For three straight years the Philadelphia PGA lost money in banks!

For three straight years the Philadelphia PGA lost money in banks!

In late 1930 Robert Stalker, Philadelphia PGA secretary/treasurer, died at age 52 after having been ill for one week. A few weeks before, he had resigned his position as the professional at the Huntingdon Valley Country Club.

At the Section’s annual meeting in January 1931, Herb Jewson was back in harness as the secretary/treasurer. Jewson had been Section president for four years, 1924 to 1927. As the new treasurer Jewson inherited a bank account with no money. The country was in the Great Depression and banks had begun to fail, with the first ones closing in November 1930.

Having concern about the health of the banking system, Jewson put the Section’s money in two banks; Manayunk Trust Co. and the Commercial Trust Co. At that time the PGA Sections collected the national and local dues money in May. The national dues money was then sent to the association’s office in Chicago, which Jewson did. The national dues collected in the Philadelphia Section for 1931 came to $1,930. The Philadelphia Section dues totaled $423 that year.

On October 13, 1931 the Manayunk Trust Co. closed and was taken over by the Pennsylvania State Banking Department. The Philadelphia PGA had $142.14 in that bank, which was now unavailable. The Section had $206 available which was in the Commercial Trust Co. Jewson must have kept some of the Section’s money out of banks as the financial report at the Section’s annual meeting in November 1931 showed $342 in the Section’s treasury, counting the $206 at Commercial Trust.   

In 1932 the PGA of America began collecting the national dues, rather than trusting the various PGA Sections to safely collect and advance the money to the national office. For 1932, Jewson kept some of the Section’s money in the Commercial Trust Co., which was now the Manayunk National Bank. Another bank account was opened at the Jenkintown Citizens Bank. With money still in the Manayunk Trust Co., the Section had money in three banks.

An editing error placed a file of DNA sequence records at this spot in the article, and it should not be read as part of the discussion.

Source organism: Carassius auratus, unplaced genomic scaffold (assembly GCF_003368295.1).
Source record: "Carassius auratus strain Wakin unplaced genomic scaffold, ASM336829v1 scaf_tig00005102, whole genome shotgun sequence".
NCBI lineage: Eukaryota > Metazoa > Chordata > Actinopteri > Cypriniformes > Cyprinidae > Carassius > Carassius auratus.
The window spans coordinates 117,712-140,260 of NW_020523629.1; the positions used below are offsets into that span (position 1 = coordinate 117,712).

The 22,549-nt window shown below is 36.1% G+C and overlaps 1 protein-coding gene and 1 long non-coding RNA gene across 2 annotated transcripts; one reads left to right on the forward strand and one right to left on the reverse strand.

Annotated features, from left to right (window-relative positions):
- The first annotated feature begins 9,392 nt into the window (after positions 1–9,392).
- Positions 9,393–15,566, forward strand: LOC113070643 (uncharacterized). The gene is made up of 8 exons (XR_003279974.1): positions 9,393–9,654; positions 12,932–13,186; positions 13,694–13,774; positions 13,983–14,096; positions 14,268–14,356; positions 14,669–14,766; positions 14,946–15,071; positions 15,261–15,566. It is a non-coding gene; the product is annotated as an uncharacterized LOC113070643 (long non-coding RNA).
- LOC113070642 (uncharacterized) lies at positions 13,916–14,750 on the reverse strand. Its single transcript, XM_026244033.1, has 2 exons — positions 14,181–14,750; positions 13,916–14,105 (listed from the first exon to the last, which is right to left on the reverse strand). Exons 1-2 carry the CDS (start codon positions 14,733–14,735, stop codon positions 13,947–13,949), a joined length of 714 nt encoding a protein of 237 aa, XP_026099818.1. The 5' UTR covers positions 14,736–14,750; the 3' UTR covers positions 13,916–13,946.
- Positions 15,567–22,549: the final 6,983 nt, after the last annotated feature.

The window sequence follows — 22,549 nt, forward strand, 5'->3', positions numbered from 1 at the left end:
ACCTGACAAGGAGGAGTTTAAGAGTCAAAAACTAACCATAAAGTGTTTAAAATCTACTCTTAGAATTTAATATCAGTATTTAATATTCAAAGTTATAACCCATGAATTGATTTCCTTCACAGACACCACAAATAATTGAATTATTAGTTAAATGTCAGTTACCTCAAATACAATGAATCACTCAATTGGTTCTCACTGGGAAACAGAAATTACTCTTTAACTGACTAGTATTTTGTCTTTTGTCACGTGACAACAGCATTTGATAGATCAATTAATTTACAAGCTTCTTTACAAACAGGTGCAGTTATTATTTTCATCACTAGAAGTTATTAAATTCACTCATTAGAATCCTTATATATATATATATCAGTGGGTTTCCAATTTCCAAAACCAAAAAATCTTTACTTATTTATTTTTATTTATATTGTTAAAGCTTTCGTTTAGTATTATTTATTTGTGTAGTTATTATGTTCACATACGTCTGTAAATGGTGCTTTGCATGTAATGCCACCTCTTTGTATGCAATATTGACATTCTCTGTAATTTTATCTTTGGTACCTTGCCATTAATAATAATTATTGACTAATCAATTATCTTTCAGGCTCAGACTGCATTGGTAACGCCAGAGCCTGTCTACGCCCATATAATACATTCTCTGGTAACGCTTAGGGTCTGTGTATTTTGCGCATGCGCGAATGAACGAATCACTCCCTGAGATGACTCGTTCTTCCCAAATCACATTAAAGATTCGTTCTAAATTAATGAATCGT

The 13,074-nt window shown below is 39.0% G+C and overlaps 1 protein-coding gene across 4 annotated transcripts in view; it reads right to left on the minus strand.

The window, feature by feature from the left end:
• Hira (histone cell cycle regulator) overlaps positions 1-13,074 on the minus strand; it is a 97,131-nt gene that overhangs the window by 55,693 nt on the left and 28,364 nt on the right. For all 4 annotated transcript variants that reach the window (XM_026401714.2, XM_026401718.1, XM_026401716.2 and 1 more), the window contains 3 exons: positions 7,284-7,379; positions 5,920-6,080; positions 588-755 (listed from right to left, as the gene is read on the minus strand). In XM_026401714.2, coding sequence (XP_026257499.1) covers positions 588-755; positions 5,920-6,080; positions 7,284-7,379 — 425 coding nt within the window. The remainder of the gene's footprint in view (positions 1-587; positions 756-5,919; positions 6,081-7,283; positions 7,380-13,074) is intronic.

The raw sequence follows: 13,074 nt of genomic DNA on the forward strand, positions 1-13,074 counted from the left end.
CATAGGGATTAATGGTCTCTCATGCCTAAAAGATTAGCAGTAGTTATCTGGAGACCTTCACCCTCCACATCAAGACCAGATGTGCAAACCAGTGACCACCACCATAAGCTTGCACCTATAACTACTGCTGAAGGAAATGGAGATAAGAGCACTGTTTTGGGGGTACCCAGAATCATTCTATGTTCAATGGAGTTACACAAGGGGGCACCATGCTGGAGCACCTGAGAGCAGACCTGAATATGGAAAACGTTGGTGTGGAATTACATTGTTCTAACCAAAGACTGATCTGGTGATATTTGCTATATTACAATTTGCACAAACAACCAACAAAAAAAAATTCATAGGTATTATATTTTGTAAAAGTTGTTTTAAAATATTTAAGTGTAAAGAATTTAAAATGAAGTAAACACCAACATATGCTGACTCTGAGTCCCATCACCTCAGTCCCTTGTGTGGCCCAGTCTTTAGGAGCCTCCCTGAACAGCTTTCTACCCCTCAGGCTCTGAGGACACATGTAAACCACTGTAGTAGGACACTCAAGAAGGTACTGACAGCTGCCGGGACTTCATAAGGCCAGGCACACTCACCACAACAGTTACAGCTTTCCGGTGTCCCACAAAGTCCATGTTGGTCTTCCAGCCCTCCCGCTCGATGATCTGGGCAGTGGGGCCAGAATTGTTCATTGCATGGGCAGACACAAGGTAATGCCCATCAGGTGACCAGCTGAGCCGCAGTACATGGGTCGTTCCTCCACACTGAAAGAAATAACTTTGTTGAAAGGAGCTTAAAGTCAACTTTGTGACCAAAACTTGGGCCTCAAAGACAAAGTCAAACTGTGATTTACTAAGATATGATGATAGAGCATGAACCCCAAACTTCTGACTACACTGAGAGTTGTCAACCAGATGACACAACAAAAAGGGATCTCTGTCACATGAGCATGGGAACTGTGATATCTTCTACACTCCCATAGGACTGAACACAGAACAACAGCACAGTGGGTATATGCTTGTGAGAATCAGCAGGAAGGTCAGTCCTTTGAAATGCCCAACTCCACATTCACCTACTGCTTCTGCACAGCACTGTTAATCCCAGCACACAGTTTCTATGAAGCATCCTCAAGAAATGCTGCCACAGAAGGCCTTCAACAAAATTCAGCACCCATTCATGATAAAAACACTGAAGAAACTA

On the first Monday of November, 1932 Jewson presented the Section’s financial report. On May 11 the State Banking Department had sent the Section $21.32 (15 percent) from the Manayunk Trust Co. The Manayunk National Bank had closed with $138.00 of the Section’s money now unavailable. Also the Jenkintown Citizens Bank had closed with $103 of the Section’s money. Again Jewson had decided not to deposit all of the Section’s money into banks. The Section’s financial report for the November meeting showed $412.65 immediately available.

Because of how he had managed the Section’s money, Jewson was returned to the office of president at the 1932 November meeting of the Philadelphia PGA, five years after he already been president for a four year term.

In 1932 Franklin D. Roosevelt was elected US president. On January 1, 1934 FDIC was created insuring each bank account for $2,500. In the previous four years 9,000 banks in the United States had failed.

Herb Jewson was the professional, green superintendent and manager at the Roxborough Country Club, which was in Philadelphia. In 1926 the club’s lease on the land ran out. The club purchased ground in Lafayette Hill. Jewson designed a new golf course for the club and oversaw its construction. Several owners and two golf course redesigns later, it is now owned by the Union League of Philadelphia and called Union League Liberty Hill. Herb Jewson is a member of the Philadelphia PGA Hall of Fame.  

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